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Disclaimer: I'm not actually parsing a CSV, but a CSV-like format; I'm not interested in using a pre-built library.

What is the proper way to parse the following 2 lines?:

a,b"c"d,e
a,"bc"d,e

i.e., (a) with quotes in the middle of a value, and (b) with a quote at the start, but no end quote immediately before the next value.

I can't figure out how I should handle these cases (that would be the most intuitive).


My thoughts are that (a) should be parsed as a,b"c"d,e (quotes left in), and (b) should be parsed the same way, a,"bc"d,e. But then let me introduce a 3rd case, a,"b,c"d,e -- do we split on that 2nd comma between "b" and "c" or not?

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Ultimately it depends on what exactly you allow between the separators - and how you want it to be interpreted. There's not a proper way, you have to define the rules. –  moodywoody Mar 15 '12 at 5:16
    
@moodywoody: Well, how do other parsers handle these cases? As a user, if you were entering a comma-separated list of tags (similar to SO's tags but with a comma delimiter), what behaviour would you expect? –  Mark Mar 15 '12 at 5:30
    
Me personally, when it comes to quotations and such, I don't expect anything - I ask for a definition (I know it's a bit of a cop out, but I like my problems to be "well defined"). Anyhow, you may find these two links dealing with perl and csv files interesting stackoverflow.com/questions/633607/…. en8848.com.cn/Reilly%20Books/perl3/cookbook/ch01_16.htm . –  moodywoody Mar 15 '12 at 10:32
    
"([^\"\\]*(?:\\.[^\"\\]*)*)" -- that's a pretty sweet regex. I didn't think you could parse strings with a regex and do the escapes properly (have to make sure there's an odd number); I asked about it earlier to no avail. I'll have to dig into that a bit deeper. I've never used perl, but I think I get the jist of it. –  Mark Mar 15 '12 at 15:29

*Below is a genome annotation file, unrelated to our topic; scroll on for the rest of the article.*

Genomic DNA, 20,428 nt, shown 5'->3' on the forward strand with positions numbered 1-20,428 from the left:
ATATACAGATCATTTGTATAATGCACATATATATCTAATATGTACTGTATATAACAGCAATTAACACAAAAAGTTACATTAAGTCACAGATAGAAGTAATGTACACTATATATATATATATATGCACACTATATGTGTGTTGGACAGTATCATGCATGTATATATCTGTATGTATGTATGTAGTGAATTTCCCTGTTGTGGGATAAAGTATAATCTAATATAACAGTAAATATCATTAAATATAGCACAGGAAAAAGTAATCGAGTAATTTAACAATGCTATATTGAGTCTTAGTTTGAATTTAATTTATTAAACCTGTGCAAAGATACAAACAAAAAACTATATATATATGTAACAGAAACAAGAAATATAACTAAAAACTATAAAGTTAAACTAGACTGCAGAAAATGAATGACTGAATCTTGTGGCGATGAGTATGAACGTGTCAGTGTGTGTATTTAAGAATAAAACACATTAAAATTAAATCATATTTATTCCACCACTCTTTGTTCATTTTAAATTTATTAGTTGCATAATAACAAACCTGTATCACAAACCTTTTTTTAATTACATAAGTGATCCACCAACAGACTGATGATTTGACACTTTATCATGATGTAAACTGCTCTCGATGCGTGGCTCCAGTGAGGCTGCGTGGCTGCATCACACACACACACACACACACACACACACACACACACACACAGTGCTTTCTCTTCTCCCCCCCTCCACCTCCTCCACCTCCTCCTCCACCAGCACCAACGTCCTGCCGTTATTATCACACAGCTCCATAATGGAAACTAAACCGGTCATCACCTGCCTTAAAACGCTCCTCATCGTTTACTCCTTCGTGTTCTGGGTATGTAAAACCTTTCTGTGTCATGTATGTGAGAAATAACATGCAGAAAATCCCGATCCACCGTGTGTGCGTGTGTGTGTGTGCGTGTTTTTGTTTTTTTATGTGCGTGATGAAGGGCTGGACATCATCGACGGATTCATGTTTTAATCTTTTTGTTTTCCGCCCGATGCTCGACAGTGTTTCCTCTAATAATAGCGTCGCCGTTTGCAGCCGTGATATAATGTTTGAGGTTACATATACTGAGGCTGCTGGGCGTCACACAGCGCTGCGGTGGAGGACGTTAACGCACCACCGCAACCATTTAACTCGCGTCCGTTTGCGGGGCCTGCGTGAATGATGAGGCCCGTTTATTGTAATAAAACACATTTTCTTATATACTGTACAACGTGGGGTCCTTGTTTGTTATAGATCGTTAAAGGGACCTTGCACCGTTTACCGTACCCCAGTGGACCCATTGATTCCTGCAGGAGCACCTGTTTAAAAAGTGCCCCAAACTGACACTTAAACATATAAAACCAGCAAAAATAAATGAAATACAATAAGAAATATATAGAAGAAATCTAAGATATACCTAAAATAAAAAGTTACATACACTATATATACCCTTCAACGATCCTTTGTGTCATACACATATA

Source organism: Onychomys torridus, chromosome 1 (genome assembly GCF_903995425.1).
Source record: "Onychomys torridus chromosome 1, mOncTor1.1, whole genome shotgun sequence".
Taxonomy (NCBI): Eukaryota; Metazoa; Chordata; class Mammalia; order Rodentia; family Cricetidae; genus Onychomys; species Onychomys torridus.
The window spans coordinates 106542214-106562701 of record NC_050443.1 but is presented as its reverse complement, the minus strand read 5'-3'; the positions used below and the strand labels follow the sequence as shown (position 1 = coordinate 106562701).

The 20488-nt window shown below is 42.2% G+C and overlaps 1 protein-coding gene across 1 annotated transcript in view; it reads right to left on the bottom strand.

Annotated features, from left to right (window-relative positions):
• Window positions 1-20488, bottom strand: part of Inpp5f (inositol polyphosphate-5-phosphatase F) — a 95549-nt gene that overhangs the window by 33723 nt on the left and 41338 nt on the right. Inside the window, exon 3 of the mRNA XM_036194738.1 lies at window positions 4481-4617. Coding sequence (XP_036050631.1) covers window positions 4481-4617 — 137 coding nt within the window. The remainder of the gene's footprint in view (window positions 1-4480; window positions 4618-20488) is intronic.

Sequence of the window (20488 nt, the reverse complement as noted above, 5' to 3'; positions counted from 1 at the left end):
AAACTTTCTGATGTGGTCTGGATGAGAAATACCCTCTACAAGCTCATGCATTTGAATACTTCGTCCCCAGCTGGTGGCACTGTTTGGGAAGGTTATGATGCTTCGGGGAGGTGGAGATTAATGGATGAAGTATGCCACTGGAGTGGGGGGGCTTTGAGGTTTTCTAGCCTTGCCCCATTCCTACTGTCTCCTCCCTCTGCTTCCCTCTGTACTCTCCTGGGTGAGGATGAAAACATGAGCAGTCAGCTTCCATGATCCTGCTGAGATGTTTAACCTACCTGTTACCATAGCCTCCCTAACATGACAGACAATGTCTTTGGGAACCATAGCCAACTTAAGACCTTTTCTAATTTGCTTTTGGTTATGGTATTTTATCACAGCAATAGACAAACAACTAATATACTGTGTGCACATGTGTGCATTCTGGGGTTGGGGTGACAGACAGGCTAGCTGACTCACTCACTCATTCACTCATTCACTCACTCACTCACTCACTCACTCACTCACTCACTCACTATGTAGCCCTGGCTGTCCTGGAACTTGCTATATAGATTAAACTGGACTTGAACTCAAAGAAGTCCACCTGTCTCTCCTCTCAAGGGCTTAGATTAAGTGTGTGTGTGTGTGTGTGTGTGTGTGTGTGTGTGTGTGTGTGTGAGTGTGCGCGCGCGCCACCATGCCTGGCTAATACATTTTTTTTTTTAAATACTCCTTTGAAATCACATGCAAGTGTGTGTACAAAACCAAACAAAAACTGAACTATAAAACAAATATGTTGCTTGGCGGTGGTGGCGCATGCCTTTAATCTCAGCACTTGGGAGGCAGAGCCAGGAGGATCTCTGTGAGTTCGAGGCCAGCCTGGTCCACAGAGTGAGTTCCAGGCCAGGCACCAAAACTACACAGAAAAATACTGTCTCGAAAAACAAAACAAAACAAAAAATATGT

If I'm reading that Perl solution correctly, "bc"d would be omitted completely, because there's no comma immediately after the end quote. I think I kind of like that... it's malformed, so it doesn't get included, but the whole CSV doesn't blow up. i.imgur.com/RFWoq.png –  Mark Mar 15 '12 at 15:54
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1 Answer

here is the part of my method (C#) to spit csv to html table - it has such comma parsing:

string[] cells = line.Split(','); // empty cells needed as well
bool noComma = true;

for (int i = 0; i < cells.Length; i++)
{
    string cellI = cells[i];
    int numberOfDoubleQuote = cellI.Count(f => f == '"');
    // == 0 means comma in between quotes
    if (numberOfDoubleQuote == 1)
    {
        noComma = !noComma;
        if (!noComma)
            sLine += "<td>" + cellI;
        else
            sLine += "," + cellI + "</td>";
    }
    else
    {
        if (noComma)
            sLine += "<td>" + cellI + "</td>";
        else
            sLine += "," + cellI;
    }
}
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So you essentially split on all commas and then "join" cells if they contain a single quote... but I don't think you've covered the cases very well. For example, how would it handle a,b",c ? If I'm reading this right, it would output a,b",c which seems wrong. –  Mark Mar 15 '12 at 5:27
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